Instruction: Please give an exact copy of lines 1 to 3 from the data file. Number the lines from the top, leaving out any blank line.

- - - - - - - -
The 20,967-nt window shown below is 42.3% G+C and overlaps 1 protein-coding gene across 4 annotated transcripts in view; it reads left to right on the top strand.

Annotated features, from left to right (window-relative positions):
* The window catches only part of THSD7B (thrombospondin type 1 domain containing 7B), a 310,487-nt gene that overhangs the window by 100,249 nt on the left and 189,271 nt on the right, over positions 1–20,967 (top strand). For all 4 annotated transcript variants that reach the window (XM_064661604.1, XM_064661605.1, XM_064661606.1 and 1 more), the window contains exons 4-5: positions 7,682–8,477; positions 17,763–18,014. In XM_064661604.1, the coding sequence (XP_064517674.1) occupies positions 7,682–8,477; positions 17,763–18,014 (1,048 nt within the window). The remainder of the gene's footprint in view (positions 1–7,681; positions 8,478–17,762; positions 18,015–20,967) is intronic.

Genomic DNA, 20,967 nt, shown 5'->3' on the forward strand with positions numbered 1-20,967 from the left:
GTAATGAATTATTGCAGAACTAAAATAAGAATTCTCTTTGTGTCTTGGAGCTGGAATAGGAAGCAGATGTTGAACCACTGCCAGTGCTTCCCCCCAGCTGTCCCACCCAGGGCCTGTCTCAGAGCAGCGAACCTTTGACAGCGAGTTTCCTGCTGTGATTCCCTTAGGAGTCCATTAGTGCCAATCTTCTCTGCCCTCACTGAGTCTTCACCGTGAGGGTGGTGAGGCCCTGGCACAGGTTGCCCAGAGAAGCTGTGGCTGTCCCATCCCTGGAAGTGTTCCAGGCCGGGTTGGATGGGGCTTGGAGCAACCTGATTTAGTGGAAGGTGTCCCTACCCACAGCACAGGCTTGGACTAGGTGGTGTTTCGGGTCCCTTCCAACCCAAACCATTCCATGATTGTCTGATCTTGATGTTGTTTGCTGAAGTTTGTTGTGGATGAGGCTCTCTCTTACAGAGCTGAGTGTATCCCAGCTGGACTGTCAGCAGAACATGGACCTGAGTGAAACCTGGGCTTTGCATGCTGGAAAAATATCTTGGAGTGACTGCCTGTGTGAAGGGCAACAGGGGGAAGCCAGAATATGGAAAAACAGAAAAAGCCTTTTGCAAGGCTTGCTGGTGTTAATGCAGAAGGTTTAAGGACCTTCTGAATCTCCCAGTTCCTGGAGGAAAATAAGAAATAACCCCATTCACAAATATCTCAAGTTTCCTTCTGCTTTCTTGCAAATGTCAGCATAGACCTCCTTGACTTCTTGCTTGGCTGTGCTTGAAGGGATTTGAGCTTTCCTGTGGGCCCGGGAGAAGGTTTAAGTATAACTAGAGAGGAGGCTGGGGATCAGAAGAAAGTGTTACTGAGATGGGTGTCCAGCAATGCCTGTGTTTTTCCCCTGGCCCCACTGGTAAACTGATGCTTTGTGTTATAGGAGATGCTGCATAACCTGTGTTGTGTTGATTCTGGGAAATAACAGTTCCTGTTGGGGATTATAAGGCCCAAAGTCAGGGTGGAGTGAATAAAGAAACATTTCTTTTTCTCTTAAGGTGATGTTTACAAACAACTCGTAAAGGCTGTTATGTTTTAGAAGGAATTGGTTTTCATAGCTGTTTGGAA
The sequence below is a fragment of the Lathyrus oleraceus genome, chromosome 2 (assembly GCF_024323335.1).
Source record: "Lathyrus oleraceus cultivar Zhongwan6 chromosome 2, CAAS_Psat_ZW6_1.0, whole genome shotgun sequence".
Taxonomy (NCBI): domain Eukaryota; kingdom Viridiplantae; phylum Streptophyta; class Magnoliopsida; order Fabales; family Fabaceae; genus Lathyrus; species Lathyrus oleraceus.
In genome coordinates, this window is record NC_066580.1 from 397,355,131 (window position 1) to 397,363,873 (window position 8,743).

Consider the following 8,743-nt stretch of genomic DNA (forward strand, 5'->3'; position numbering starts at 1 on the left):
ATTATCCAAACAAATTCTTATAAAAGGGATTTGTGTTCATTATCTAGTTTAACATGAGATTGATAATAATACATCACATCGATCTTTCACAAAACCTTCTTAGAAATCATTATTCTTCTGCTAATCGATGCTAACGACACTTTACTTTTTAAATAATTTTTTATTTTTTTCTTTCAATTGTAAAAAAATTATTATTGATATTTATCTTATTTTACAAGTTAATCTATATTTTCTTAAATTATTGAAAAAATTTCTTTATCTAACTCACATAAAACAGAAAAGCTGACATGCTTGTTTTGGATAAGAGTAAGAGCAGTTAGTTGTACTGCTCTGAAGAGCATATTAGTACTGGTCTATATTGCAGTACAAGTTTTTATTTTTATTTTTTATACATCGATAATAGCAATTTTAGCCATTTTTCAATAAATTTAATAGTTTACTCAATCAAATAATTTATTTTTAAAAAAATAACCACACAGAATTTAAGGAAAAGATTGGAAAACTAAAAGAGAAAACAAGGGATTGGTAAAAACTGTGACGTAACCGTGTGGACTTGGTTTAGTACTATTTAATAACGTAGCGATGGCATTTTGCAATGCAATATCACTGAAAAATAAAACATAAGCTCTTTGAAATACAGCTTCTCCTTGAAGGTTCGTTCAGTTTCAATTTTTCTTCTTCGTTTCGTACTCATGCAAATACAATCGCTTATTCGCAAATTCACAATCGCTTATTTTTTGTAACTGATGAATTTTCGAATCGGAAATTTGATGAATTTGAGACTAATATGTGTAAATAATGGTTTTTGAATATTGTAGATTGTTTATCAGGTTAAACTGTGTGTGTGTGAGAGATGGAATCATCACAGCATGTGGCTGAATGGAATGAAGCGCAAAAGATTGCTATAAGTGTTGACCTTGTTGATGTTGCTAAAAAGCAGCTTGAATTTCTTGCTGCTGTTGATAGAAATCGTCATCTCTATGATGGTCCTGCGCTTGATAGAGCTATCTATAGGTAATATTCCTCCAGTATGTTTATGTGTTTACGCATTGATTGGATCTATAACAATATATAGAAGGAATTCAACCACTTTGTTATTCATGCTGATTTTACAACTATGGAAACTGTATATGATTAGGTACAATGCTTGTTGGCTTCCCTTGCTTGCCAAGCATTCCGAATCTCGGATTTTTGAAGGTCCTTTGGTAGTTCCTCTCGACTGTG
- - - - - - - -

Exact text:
The 20,967-nt window shown below is 42.3% G+C and overlaps 1 protein-coding gene across 4 annotated transcripts in view; it reads left to right on the top strand.

Annotated features, from left to right (window-relative positions):
* The window catches only part of THSD7B (thrombospondin type 1 domain containing 7B), a 310,487-nt gene that overhangs the window by 100,249 nt on the left and 189,271 nt on the right, over positions 1–20,967 (top strand). For all 4 annotated transcript variants that reach the window (XM_064661604.1, XM_064661605.1, XM_064661606.1 and 1 more), the window contains exons 4-5: positions 7,682–8,477; positions 17,763–18,014. In XM_064661604.1, the coding sequence (XP_064517674.1) occupies positions 7,682–8,477; positions 17,763–18,014 (1,048 nt within the window). The remainder of the gene's footprint in view (positions 1–7,681; positions 8,478–17,762; positions 18,015–20,967) is intronic.